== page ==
Defense Verdict In Queens County
On July 8, 2011, Daniel G. May obtained a defense verdict on behalf of a major metropolitan hospital in a wrongful death action.
The case involved an injury to the ureter of a 52-year-old man during an exploratory laparotomy and Hartmann procedure with placement of a colostomy. It was alleged that on January 13, 2007, the codefendant surgeon and the surgical resident failed to identify, isolate and protect the decedent’s ureter and recognize an injury to the organ. Plaintiff’s counsel argued that the codefendant surgeon and hospital resident severed the ureter, resulting in the need for four additional hospitalizations and a reparative surgery that caused further complications leading to the patient’s death. Plaintiff claimed that the decedent “sustained injury to his ureter, renal vein and adrenal gland; infection; multiple surgeries; conscious pain and suffering; loss of enjoyment of life; and death.” Lost earnings were claimed in the amount of “$100,000 per year, plus increases and benefits for the decedent’s work life expectancy,” and total monetary damages, including funeral expenses, were claimed in excess of $3 million.
Mr. May argued that treating bleeding tissue and vessels during surgery with a LigaSure (cautery) is the standard of care, and a devascularization as a result of the use of a LigaSure is a known risk. He further argued that performing surgery on a morbidly obese patient poses inherent risks, and that plaintiff’s decedent presented with co-morbidities that made the January 13, 2007, surgery high-risk and extremely complicated. If a devascularization of the ureter occurred as a result of the January 13, 2007 surgery, the jury should find it was not evidence of a departure or negligence. On the issue of hospital liability, the codefendant surgeon was an attending in a teaching hospital and in that capacity the attending at all times supervised and instructed the resident who assisted during surgery. The duties of a resident in a teaching hospital were established through both plaintiff and defense witnesses, including testimony that the resident properly followed the instructions of the attending and thereby met the standard of care.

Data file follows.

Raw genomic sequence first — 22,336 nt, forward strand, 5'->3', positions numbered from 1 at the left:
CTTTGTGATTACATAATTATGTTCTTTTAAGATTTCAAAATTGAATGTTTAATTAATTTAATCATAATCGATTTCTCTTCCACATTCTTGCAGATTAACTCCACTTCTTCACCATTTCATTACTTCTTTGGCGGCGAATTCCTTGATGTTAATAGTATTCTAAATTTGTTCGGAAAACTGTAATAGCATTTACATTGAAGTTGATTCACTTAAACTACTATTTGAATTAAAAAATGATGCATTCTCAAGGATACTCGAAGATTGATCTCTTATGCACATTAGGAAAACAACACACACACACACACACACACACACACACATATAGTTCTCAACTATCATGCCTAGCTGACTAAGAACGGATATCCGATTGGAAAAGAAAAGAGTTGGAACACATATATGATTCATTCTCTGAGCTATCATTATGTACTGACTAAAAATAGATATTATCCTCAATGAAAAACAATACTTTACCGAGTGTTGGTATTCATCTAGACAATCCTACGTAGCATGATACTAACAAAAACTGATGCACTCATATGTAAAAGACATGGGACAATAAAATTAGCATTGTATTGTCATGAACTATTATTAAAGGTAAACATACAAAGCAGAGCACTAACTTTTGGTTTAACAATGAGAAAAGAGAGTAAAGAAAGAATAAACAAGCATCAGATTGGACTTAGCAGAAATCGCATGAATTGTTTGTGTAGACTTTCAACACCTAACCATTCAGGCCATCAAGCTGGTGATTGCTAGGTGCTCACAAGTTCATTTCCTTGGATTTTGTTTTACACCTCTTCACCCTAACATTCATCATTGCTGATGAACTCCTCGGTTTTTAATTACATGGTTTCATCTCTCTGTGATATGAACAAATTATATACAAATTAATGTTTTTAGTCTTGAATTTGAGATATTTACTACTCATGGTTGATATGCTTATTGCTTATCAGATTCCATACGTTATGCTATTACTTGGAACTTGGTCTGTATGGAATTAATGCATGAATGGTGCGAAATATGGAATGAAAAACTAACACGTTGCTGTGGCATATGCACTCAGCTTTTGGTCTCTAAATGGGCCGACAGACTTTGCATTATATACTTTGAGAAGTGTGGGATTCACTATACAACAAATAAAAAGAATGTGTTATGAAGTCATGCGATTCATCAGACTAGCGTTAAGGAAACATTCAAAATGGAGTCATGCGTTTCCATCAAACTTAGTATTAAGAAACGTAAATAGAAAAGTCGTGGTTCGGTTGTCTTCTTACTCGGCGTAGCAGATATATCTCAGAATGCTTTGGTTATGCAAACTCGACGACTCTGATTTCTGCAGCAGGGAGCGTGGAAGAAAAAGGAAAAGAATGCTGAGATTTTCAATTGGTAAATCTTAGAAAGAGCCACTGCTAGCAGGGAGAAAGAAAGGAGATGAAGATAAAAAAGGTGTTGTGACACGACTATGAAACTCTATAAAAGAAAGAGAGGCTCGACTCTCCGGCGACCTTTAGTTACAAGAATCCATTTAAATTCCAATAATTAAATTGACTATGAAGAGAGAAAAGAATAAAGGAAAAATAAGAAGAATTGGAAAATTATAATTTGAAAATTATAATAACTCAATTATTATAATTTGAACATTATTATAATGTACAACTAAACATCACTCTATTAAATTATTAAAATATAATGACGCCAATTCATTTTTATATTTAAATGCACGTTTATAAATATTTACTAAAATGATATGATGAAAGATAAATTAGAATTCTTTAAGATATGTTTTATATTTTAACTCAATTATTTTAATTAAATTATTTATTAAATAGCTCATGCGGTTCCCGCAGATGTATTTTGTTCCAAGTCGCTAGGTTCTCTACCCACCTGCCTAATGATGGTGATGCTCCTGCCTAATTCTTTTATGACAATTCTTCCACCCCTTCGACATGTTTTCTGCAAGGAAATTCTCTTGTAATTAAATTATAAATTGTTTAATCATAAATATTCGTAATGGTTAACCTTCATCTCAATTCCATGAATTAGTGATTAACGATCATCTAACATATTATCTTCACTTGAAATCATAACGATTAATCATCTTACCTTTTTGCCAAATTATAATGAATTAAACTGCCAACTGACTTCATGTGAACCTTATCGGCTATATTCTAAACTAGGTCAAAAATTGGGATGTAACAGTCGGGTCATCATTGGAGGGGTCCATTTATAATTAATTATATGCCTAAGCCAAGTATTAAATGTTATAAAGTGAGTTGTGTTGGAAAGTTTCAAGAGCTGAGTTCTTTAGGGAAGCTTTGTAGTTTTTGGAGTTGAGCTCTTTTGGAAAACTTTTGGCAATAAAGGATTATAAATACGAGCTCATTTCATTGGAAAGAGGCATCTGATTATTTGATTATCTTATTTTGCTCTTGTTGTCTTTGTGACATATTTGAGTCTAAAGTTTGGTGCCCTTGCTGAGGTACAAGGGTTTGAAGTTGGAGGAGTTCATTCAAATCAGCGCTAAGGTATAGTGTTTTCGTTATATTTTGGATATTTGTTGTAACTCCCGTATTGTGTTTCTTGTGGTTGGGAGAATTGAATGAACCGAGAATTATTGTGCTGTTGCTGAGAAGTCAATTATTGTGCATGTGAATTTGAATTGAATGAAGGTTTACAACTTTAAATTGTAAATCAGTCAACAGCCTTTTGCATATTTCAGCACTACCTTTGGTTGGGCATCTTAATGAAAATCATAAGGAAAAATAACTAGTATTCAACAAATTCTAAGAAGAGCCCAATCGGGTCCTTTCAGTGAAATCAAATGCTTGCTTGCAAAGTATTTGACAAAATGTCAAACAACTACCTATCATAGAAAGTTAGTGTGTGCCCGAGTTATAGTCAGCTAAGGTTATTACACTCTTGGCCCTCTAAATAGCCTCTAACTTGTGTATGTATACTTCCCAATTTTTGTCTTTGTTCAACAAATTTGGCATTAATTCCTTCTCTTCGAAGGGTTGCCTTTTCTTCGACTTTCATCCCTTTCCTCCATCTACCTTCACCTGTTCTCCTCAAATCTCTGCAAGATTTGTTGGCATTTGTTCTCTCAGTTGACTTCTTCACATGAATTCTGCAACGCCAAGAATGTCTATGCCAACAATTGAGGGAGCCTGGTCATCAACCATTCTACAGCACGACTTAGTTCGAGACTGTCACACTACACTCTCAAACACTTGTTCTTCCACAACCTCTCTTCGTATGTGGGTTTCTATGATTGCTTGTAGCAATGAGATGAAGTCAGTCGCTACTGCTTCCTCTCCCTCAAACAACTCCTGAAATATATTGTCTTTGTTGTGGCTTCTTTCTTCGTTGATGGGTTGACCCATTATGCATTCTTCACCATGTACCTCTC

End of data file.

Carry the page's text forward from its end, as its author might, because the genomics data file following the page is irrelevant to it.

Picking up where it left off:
The jury was charged to consider whether the defendants departed from good and accepted medical practice by burning the left ureter of plaintiff’s decedent during surgery; whether the departure was a substantial factor in causing injury to decedent; and whether the codefendant surgeon departed from good and accepted medical practice by not recognizing that there was an injury to the patient’s left ureter when the surgery was complete.
The jury found against the codefendant surgeon, but damages were entirely offset by another codefendant’s settlement. The jury found no departure on the part of the resident and returned a defense verdict in favor of the hospital.